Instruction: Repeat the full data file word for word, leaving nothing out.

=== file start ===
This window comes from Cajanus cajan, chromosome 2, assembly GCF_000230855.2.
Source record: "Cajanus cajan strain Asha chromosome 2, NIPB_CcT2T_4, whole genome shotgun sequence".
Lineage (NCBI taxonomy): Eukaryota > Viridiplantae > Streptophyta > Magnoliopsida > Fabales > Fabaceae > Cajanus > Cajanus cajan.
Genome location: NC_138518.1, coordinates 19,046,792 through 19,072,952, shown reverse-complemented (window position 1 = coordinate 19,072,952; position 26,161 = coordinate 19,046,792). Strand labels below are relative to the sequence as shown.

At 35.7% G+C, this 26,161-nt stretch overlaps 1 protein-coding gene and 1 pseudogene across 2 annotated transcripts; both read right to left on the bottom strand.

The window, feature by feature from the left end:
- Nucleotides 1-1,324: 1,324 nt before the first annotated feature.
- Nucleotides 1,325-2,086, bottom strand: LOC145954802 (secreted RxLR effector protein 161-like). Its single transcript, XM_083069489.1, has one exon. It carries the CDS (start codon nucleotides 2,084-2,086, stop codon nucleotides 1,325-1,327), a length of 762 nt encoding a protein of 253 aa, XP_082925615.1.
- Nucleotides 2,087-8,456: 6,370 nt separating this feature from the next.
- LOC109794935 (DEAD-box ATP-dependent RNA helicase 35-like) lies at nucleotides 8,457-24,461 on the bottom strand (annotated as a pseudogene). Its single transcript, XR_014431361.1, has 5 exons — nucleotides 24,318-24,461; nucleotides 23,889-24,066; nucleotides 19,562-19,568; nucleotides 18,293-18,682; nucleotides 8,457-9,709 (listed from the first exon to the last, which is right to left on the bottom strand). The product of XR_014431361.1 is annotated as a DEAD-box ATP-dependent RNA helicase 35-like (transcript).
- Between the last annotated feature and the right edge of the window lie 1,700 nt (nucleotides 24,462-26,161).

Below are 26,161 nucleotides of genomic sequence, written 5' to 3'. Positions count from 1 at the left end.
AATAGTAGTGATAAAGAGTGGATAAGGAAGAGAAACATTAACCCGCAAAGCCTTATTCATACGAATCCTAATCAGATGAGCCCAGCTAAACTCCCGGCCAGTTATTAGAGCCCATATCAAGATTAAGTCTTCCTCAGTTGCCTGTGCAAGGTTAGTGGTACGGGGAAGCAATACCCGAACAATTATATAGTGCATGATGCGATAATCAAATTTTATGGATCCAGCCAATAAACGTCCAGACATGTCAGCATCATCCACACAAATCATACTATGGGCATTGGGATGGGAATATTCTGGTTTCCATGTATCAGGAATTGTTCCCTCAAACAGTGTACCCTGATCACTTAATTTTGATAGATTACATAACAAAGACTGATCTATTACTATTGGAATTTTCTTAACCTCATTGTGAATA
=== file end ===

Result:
This window comes from Cajanus cajan, chromosome 2, assembly GCF_000230855.2.
Source record: "Cajanus cajan strain Asha chromosome 2, NIPB_CcT2T_4, whole genome shotgun sequence".
Lineage (NCBI taxonomy): Eukaryota > Viridiplantae > Streptophyta > Magnoliopsida > Fabales > Fabaceae > Cajanus > Cajanus cajan.
Genome location: NC_138518.1, coordinates 19,046,792 through 19,072,952, shown reverse-complemented (window position 1 = coordinate 19,072,952; position 26,161 = coordinate 19,046,792). Strand labels below are relative to the sequence as shown.

At 35.7% G+C, this 26,161-nt stretch overlaps 1 protein-coding gene and 1 pseudogene across 2 annotated transcripts; both read right to left on the bottom strand.

The window, feature by feature from the left end:
- Nucleotides 1-1,324: 1,324 nt before the first annotated feature.
- Nucleotides 1,325-2,086, bottom strand: LOC145954802 (secreted RxLR effector protein 161-like). Its single transcript, XM_083069489.1, has one exon. It carries the CDS (start codon nucleotides 2,084-2,086, stop codon nucleotides 1,325-1,327), a length of 762 nt encoding a protein of 253 aa, XP_082925615.1.
- Nucleotides 2,087-8,456: 6,370 nt separating this feature from the next.
- LOC109794935 (DEAD-box ATP-dependent RNA helicase 35-like) lies at nucleotides 8,457-24,461 on the bottom strand (annotated as a pseudogene). Its single transcript, XR_014431361.1, has 5 exons — nucleotides 24,318-24,461; nucleotides 23,889-24,066; nucleotides 19,562-19,568; nucleotides 18,293-18,682; nucleotides 8,457-9,709 (listed from the first exon to the last, which is right to left on the bottom strand). The product of XR_014431361.1 is annotated as a DEAD-box ATP-dependent RNA helicase 35-like (transcript).
- Between the last annotated feature and the right edge of the window lie 1,700 nt (nucleotides 24,462-26,161).

Below are 26,161 nucleotides of genomic sequence, written 5' to 3'. Positions count from 1 at the left end.
AATAGTAGTGATAAAGAGTGGATAAGGAAGAGAAACATTAACCCGCAAAGCCTTATTCATACGAATCCTAATCAGATGAGCCCAGCTAAACTCCCGGCCAGTTATTAGAGCCCATATCAAGATTAAGTCTTCCTCAGTTGCCTGTGCAAGGTTAGTGGTACGGGGAAGCAATACCCGAACAATTATATAGTGCATGATGCGATAATCAAATTTTATGGATCCAGCCAATAAACGTCCAGACATGTCAGCATCATCCACACAAATCATACTATGGGCATTGGGATGGGAATATTCTGGTTTCCATGTATCAGGAATTGTTCCCTCAAACAGTGTACCCTGATCACTTAATTTTGATAGATTACATAACAAAGACTGATCTATTACTATTGGAATTTTCTTAACCTCATTGTGAATA